Saturday, October 04, 2008

Bee Venom Therapy Boosts Traditional Rheumatoid Arthritis Medications

Clinical Randomized Study of Bee-Sting Therapy for Rheumatoid Arthritis
Zhen Ci Yan Jiu, 2008 Jun;33(3):197-200

Objective: To observe the clinical effect of bee-sting (venom) therapy in the treatment of rheumatoid arthritis (RA).

Methods: One hundred RA patients were randomly divided into medication (control) group and bee-venom group, with 50 cases in each. Patients of control group were treated with oral administration of Methotrexate (MTX, 7.5 mg/w), Sulfasalazine (0.5 g,t. i.d.), Meloxicam (Mobic,7. 5 mg, b. i. d.); and those of bee-venom group treated with Bee-sting of Ashi-points and the above-mentioned Western medicines. Ashi-points were selected according to the position of RA and used as the main acupoints, supplemented with other acupoints according to syndrome differentiation. The treatment was given once every other day and all the treatments lasted for 3 months.

Results: Compared with pre-treatment, scores of joint swelling degree, joint activity, pain, and pressing pain, joint-swelling number, grasp force, 15 m-walking duration, morning stiff duration in bee-venom group and medication group were improved significantly (P<0.05, 0.01). Comparison between two groups showed that after the therapy, scores of joint swelling, pain and pressing pain, joint-swelling number and morning stiff duration, and the doses of the administered MTX and Mobic in bee-venom group were all significantly lower than those in medication group (P<0.05, 0.01); whereas the grasp force in been-venom group was markedly higher than that in medication group (P<0.05). In addition, the relapse rate of bee-venom group was obviously lower than that of medication group (P<0.05; 12% vs 32%).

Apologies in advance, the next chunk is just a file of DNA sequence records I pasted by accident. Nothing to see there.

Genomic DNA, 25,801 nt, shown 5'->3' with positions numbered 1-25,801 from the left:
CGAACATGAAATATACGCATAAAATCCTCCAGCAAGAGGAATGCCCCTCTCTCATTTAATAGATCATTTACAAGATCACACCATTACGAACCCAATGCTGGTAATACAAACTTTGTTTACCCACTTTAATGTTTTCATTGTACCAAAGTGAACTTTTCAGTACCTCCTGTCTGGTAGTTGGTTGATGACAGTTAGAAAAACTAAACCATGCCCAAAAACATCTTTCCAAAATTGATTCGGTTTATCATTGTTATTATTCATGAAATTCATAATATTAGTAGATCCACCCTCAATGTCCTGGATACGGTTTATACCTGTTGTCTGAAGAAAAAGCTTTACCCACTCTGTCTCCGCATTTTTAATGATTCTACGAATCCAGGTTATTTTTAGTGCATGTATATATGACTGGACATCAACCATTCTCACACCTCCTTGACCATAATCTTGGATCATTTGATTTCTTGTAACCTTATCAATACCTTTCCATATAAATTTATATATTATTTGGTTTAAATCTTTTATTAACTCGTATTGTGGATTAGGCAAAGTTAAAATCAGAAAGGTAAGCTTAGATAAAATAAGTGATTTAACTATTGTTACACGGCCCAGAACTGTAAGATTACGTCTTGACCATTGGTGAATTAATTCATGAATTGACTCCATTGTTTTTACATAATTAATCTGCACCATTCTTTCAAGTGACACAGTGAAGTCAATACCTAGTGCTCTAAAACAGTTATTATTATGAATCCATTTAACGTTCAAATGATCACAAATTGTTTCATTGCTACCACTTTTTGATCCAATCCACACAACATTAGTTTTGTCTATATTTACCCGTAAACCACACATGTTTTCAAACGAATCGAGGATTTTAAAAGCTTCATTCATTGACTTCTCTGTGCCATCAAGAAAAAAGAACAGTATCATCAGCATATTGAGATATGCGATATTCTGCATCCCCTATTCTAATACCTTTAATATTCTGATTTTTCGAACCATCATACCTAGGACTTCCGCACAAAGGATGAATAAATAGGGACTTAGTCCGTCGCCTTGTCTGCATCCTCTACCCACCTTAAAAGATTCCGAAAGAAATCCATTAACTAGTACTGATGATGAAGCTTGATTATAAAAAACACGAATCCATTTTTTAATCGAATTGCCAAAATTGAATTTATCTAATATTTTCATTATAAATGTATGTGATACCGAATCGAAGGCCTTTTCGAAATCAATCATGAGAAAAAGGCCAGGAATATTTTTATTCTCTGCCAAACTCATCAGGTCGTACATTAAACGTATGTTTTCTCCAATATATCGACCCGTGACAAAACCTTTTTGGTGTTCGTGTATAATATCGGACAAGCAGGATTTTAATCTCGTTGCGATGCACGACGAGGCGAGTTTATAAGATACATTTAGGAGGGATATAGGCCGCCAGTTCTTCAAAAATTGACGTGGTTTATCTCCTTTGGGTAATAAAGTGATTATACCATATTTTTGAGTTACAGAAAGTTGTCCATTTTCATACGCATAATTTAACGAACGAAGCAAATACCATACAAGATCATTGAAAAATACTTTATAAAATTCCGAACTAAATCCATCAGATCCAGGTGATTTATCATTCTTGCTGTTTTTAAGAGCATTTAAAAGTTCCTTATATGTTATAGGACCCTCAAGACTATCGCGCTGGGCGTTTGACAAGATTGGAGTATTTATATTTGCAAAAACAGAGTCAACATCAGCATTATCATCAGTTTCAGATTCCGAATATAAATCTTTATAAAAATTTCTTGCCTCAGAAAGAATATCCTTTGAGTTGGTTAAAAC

Conclusion: Combined application of bee-venom therapy and medication is superior to simple use of medication in relieving RA, and when bee-sting therapy used, the commonly-taken doses of western medicines may be reduced, and the relapse rate gets lower.

1 comment:

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